Apprenticeships, on-the-job training, and other learning and career growth opportunities continue to afford the more than 7 million men and women in the construction industry people of every race, creed, and national origin and an increasing number of women every year a well-paying future with good benefits.
Post-high school career-path discussions are easy to have at career fairs, and we do have them there, but we’ve found it more rewarding for our teams and for the students when we can take it a step further into the classroom. It’s more fun and engaging for everyone when we can show students how the things they’re learning in class are the very same things we’re putting into practice right outside their windows in the big piles of dirt where we’re building their new school.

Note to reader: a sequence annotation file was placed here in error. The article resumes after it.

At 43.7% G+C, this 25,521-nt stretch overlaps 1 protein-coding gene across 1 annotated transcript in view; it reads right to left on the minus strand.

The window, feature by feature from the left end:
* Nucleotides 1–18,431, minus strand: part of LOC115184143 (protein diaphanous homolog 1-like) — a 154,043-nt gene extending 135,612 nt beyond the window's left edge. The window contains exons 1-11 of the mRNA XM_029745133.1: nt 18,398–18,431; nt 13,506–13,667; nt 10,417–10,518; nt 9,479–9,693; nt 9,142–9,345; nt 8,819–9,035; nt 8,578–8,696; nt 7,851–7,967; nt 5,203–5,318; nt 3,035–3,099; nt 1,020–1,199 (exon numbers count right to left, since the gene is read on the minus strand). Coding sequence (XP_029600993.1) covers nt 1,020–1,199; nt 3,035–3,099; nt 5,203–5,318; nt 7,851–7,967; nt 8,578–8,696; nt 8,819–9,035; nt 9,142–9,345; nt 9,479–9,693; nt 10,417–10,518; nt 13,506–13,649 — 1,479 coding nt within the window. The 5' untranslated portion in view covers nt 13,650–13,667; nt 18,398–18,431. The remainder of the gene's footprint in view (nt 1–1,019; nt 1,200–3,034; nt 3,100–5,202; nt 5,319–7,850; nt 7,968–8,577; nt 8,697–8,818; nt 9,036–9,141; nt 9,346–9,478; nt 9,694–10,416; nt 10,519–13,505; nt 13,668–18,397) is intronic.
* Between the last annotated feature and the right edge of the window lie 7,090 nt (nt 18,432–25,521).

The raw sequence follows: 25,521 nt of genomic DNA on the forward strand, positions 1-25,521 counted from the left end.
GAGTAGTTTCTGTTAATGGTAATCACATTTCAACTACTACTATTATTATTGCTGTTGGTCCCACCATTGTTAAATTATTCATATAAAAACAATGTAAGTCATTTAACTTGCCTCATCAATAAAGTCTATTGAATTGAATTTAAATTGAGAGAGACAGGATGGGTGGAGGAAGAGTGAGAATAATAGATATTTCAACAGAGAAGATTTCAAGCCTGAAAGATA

For example, when we were building Central Kitsap High School, we found a real-life scenario that we thought would make a good “teachable moment” for the kids, so we worked with the school’s math teachers to come into the classroom and turn it into an assignment for the geometry classes. Before giving them the assignment, we briefed them on the overall project and what we were doing, showed them an aerial flyover of the jobsite, and that helped get them really excited about the new school we were building.